Nonetheless, the overall medium to long term investment outlook for the renewable energy sector remains strong supported by highly competitive tariffs, policy support and new schemes such as peak supply, round-the-clock supply, and RE plus thermal blending, which mitigates the risk of intermittent RE supply to some extent
July 29, 2020. By News Bureau
The capacity addition in the renewable energy (RE) sector is expected to remain subdued at about 8.0 GW in FY2021 given the continued execution challenges amid Covid-19, because of disruption of supply chain as well as labour availability issues. This has added to the woes of the sector which continues to remain plagued by issues such as delays in land acquisition and receipt of evacuation approvals, regulatory delays in tariff adoption and obtaining financial closure in a tight financing environment. Nonetheless, the overall medium to long term investment outlook for the renewable energy sector remains strong supported by highly competitive tariffs, policy support and new schemes such as peak supply, round-the clock supply and RE plus thermal blending, which mitigates the risk of intermittent RE supply to some extent.
Commenting further, Sabyasachi Majumdar, Group Head & Senior Vice President - Corporate ratings, ICRA, says, “The renewable energy-based capacity is likely to reach 120-125 GW by December-2022, with the solar capacity constituting 50% of the overall capacity followed by 38% from wind power segment and the balance from other sources. While this is lower than the capacity target of 175 GW set by the Government of India (GoI), the incremental capacity addition is estimated to be healthy at 33-38 GW with investment outlay of more than Rs. 2 lakh crore over the next two and half years. ICRA expects this to be supported by a large pipeline of projects awarded by central nodal agencies and state distribution utilities (discoms) and likely improvement in execution timelines. Within the renewable segment, the utility scale solar segment is expected to be very close to the 60 GW capacity target set by GoI, though there is likely to be a shortfall in the rooftop solar and the wind power segments.”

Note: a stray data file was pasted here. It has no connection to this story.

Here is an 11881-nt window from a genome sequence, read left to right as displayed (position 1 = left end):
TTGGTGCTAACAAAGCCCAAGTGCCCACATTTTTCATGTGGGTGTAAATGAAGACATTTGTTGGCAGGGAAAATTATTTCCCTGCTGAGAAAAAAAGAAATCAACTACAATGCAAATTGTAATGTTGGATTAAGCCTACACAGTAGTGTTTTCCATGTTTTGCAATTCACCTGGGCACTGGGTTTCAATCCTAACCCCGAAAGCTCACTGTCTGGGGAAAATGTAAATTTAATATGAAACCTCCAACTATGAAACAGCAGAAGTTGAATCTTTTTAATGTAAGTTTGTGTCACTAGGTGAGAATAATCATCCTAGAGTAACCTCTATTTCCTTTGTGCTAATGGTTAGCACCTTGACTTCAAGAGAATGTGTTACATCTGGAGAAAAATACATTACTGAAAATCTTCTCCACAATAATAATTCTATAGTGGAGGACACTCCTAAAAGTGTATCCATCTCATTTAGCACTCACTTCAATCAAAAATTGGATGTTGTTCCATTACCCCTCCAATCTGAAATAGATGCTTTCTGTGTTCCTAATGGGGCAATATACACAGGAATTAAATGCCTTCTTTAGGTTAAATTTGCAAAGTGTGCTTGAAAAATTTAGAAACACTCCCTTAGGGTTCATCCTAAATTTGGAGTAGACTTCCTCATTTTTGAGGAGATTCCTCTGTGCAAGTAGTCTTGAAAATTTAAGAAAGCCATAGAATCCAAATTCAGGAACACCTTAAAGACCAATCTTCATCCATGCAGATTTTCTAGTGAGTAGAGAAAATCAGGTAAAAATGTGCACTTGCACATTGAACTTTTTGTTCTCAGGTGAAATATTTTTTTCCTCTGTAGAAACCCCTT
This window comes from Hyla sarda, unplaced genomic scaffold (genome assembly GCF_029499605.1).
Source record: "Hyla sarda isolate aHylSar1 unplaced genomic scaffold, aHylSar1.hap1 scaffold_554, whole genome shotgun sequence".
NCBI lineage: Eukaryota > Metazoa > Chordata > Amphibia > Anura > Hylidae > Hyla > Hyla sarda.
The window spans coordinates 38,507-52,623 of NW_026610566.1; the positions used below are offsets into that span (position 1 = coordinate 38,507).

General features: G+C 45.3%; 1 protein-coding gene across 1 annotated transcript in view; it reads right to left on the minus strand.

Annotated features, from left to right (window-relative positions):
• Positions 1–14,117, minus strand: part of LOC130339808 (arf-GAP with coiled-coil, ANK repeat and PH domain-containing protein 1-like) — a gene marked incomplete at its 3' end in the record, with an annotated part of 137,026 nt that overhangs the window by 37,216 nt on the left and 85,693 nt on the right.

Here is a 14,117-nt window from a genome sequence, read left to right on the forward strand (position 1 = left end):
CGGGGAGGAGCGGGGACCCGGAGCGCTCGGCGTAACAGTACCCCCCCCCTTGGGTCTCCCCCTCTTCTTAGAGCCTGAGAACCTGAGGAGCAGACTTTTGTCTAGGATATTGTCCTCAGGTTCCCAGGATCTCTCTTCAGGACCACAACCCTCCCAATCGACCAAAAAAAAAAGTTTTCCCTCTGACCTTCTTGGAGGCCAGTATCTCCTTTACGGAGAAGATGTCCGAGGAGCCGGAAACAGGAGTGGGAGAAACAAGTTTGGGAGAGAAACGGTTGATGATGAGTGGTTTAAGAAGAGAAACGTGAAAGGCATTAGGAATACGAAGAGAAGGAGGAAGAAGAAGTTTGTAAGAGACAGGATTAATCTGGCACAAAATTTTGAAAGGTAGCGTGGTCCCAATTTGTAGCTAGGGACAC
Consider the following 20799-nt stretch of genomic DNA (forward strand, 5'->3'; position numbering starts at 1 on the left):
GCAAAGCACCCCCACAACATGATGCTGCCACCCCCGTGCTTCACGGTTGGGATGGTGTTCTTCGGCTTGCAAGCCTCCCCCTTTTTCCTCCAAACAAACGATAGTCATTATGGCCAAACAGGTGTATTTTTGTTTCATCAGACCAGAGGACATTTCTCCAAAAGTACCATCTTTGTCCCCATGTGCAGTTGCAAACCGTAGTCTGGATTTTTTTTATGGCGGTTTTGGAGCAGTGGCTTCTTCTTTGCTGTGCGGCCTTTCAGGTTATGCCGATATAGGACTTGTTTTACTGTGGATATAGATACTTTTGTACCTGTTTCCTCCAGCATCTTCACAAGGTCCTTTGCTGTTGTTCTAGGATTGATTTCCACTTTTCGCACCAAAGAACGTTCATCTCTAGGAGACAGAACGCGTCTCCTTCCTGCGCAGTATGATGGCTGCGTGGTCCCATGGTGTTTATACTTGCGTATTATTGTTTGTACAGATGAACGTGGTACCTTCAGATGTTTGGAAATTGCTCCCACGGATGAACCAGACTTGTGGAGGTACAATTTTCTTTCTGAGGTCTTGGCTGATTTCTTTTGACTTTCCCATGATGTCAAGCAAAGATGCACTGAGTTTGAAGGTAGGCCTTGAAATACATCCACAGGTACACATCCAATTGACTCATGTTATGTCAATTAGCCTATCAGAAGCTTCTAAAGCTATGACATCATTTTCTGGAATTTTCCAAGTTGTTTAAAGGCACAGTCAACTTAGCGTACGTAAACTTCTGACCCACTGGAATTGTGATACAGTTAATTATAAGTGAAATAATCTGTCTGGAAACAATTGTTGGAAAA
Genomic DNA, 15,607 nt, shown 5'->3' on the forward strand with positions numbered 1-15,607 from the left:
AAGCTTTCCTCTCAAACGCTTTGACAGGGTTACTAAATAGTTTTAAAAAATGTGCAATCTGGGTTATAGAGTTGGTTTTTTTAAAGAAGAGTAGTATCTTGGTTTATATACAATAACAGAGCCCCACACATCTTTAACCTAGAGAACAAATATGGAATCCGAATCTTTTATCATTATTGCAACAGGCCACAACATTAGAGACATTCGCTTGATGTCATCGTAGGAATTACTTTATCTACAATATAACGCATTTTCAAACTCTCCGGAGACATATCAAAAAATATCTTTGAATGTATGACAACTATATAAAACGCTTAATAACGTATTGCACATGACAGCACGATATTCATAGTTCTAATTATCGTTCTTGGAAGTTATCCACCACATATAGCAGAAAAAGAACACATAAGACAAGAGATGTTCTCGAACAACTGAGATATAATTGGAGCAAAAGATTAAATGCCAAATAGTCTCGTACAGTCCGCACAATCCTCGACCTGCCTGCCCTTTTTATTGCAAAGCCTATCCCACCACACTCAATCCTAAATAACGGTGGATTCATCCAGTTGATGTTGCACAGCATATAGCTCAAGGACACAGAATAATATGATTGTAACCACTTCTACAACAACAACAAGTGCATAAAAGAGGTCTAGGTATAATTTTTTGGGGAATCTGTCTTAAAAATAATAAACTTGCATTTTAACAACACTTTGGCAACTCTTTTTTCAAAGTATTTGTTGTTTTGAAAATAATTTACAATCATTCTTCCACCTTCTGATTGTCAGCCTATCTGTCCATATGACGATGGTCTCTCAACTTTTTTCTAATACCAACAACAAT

The renewable IPPs have been facing significant delays in receiving payments, especially from discoms in the states of Andhra Pradesh, Rajasthan, Tamil Nadu and Telangana. The discoms finances have been further constrained by the adverse impact of the lockdown imposed to control the Covid-19 pandemic. To address this, the GoI announced a liquidity support of Rs. 900 billion for the discoms, in the form of loans against receivables, from the Power Financial Corporation (PFC) and the Rural Electrification Corporation (REC) under the Atmanirbhar Bharat package. Adds Girishkumar Kadam, Sector Head & Vice President - Corporate ratings, ICRA, “On the positive side, the discoms in states like Andhra Pradesh and Telangana have now started clearing past dues to the renewable IPPs, using the proceeds from the liquidity support scheme. While this is a positive short-term measure providing liquidity relief to the affected IPPs, a sustainable improvement in discoms finances remains crucial for future investments in the RE sector, which is linked to improvement in operating efficiency of the discoms and aligning the tariffs in line with the cost of supply for the discoms by the respective state electricity regulators. This apart, a favourable resolution of the tariff issue for wind and solar power projects in Andhra Pradesh remains important for sustaining investments in the RE sector.”
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